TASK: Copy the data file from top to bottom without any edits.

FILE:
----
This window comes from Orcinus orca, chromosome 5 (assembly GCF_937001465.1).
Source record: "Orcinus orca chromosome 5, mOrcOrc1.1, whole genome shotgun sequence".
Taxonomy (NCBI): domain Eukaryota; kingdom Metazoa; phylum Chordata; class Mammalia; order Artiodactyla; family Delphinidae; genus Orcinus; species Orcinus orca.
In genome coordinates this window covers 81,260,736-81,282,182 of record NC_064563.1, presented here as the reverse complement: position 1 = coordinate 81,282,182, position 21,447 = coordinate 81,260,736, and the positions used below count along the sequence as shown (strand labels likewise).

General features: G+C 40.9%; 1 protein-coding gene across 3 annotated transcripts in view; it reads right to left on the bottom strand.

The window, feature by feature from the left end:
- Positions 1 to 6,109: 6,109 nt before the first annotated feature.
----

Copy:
This window comes from Orcinus orca, chromosome 5 (assembly GCF_937001465.1).
Source record: "Orcinus orca chromosome 5, mOrcOrc1.1, whole genome shotgun sequence".
Taxonomy (NCBI): domain Eukaryota; kingdom Metazoa; phylum Chordata; class Mammalia; order Artiodactyla; family Delphinidae; genus Orcinus; species Orcinus orca.
In genome coordinates this window covers 81,260,736-81,282,182 of record NC_064563.1, presented here as the reverse complement: position 1 = coordinate 81,282,182, position 21,447 = coordinate 81,260,736, and the positions used below count along the sequence as shown (strand labels likewise).

General features: G+C 40.9%; 1 protein-coding gene across 3 annotated transcripts in view; it reads right to left on the bottom strand.

The window, feature by feature from the left end:
- Positions 1 to 6,109: 6,109 nt before the first annotated feature.